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Behavior Science Blog

My webinar notes are written out and sketched on my ipad Pro using the notability app. I welcome feedback, questions, discussion, corrections. Some of these notes may be reworked into infographics in the future.


Predatory Behavior and Wellbeing

I am slowly working my way through some of the The HeartDog International Wellbeing Summit videos.

First a quote from this blog post (Academy of Dog Trainers) about normalizing predatory behaviors in dogs.

We easily accept predatory behavior in cats for some reason, marveling at the “good little hunter” that dropped the decapitated mouse at our feet while we washed dishes. We might find it unpalatable, but we rarely classify it as a moral fail, nor worry the cat is deviant and a potential threat to people. We don’t mistakenly assign labels like “aggressive” to our rodent-killing cats.

This is very true. All the cat welfare literature puts "predatory activities" high on the list of species-typical things that cats need to be happy and healthy. Nobody wants their cats to kill wildlife so interactive play and catios are recommended as safe outlets. Funny - we don't often think about dogs as predators or as having predatory needs.

Also, something I saw on Twitter:

PREDATION = Distance-decreasing behaviors ( I'm gonna get closer to you)

AGGRESSION = Distance-increasing behaviors ( get away from me!)

In my education on cat needs and especially PLAY, I've learned that the activity we call "hunting" is much more than just "attacking/killing something". Watching prey is a big part of play/hunting even if a cat doesn't eventually make a move, and remains in the same spot, focused, watching. The watching part is an essential part of the hunting sequence.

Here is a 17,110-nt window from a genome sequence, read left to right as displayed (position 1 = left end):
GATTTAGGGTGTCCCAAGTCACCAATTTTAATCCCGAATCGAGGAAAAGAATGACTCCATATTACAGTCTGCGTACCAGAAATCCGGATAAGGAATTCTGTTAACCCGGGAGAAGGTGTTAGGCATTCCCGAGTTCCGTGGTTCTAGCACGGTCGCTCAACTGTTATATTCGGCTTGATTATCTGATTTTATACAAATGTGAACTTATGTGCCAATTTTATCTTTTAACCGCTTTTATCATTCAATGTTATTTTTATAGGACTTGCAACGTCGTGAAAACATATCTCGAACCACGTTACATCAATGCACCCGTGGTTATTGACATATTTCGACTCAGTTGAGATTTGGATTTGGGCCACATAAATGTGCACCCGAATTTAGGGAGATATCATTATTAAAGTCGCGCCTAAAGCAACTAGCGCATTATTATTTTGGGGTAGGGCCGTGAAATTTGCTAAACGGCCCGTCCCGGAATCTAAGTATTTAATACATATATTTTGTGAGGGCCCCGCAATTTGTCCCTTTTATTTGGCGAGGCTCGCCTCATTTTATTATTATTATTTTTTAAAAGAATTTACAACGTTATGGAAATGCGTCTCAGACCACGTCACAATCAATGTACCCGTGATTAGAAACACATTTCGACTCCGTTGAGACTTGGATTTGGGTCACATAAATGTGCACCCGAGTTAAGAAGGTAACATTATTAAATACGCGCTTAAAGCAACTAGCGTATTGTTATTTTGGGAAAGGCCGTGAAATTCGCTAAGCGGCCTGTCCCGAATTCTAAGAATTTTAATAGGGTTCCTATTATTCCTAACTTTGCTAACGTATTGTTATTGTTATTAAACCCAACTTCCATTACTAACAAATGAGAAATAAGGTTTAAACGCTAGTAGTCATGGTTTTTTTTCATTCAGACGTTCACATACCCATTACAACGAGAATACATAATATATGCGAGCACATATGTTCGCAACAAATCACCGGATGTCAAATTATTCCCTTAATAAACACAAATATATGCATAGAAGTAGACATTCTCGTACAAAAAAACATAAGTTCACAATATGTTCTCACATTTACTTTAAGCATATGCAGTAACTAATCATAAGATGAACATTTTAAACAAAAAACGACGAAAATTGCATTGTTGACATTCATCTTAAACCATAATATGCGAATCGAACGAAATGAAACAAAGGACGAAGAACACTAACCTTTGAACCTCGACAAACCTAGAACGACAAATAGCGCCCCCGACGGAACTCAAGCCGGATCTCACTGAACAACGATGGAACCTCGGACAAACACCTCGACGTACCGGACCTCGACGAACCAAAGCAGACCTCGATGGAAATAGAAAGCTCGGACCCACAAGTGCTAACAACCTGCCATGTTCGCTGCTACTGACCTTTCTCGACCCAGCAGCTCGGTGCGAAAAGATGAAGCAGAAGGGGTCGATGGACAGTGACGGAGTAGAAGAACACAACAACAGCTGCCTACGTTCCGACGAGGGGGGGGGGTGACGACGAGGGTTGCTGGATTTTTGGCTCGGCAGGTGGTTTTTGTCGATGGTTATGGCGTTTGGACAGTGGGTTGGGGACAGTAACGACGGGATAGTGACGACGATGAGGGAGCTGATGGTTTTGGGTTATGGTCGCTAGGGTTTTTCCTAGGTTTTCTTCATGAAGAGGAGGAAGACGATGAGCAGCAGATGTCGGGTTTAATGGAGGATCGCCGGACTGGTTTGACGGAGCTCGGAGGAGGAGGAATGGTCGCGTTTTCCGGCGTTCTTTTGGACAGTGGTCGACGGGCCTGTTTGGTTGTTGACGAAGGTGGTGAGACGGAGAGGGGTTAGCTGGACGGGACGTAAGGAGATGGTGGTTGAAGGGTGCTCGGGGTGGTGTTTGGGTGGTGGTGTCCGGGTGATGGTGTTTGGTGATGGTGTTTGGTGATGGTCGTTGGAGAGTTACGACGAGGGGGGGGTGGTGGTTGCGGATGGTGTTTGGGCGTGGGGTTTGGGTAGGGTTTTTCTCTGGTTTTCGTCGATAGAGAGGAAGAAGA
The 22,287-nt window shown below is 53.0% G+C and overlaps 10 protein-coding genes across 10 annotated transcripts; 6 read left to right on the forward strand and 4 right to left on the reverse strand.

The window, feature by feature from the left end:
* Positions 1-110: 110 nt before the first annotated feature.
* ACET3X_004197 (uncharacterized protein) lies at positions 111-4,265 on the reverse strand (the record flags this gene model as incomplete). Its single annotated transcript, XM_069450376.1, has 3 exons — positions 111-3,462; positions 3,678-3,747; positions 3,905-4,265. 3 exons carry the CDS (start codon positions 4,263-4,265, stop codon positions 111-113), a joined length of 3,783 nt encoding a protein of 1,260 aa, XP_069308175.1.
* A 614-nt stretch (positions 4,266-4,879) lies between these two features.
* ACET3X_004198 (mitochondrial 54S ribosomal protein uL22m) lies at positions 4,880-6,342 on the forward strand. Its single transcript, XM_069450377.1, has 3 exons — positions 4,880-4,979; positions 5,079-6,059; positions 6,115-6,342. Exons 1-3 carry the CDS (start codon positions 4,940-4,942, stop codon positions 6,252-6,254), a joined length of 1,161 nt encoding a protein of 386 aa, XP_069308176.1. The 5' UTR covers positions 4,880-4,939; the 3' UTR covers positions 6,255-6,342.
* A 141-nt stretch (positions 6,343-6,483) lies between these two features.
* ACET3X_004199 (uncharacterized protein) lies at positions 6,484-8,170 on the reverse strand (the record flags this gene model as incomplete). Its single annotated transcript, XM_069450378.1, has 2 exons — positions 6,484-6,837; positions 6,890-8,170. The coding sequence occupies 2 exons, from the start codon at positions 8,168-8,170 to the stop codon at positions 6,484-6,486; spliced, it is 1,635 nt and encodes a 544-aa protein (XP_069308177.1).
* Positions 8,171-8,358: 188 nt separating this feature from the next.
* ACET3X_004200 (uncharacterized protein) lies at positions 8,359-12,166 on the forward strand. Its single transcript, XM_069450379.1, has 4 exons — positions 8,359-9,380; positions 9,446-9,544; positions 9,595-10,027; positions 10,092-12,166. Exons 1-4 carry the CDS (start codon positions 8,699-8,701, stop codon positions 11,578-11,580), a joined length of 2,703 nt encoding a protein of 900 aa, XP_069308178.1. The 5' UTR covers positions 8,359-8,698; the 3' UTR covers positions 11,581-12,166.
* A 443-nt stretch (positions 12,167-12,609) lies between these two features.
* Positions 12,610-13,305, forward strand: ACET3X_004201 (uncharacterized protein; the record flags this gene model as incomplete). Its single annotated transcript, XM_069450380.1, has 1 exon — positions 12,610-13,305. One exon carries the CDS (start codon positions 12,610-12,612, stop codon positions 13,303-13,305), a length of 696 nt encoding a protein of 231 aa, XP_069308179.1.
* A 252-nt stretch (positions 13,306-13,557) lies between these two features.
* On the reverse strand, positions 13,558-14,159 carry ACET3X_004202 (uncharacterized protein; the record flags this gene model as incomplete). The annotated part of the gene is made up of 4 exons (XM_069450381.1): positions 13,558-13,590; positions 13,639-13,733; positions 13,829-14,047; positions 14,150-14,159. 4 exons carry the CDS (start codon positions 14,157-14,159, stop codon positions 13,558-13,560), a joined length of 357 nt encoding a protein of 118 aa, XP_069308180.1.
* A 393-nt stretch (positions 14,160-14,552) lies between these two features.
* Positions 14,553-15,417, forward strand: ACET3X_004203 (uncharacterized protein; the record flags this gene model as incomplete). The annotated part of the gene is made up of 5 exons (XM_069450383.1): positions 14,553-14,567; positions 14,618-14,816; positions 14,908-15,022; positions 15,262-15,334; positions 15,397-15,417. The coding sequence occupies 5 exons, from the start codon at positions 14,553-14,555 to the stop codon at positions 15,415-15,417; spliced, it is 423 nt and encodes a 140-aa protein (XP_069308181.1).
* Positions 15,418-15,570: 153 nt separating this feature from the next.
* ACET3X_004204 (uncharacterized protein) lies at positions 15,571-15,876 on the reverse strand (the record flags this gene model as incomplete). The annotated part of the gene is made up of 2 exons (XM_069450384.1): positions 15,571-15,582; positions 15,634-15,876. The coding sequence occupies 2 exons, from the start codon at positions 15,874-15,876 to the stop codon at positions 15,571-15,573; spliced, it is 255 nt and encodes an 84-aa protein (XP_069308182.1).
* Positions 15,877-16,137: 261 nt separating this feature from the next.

[illustrations from my book]

I found Tracey McLellan's presentation on Predatory Behaviors and Wellbeing in Dogs really interesting and she confirms it is normal for a dog to be interested in only one part of the "seek/hunt-orient-stalk-chase-grab-hold-kill-eat" sequence, and that it may be enough for our dogs' wellbeing if we provide for only parts of the sequence, especially sniffing/hunting. Domesticated dogs don't need to hunt to eat.

By contrast, it is recommended that we feed treats to our cat at the end of a play (hunt) session.

P.S. Here is a photo of my late dog Boogie, on one of our neighborhood walks. Boogie was about 4 years old in this photo. He would eventually just sit at the foot of the tree to observe the squirrels. He was never interested in chasing or catching them (unlike my neighbor's Yorkie)

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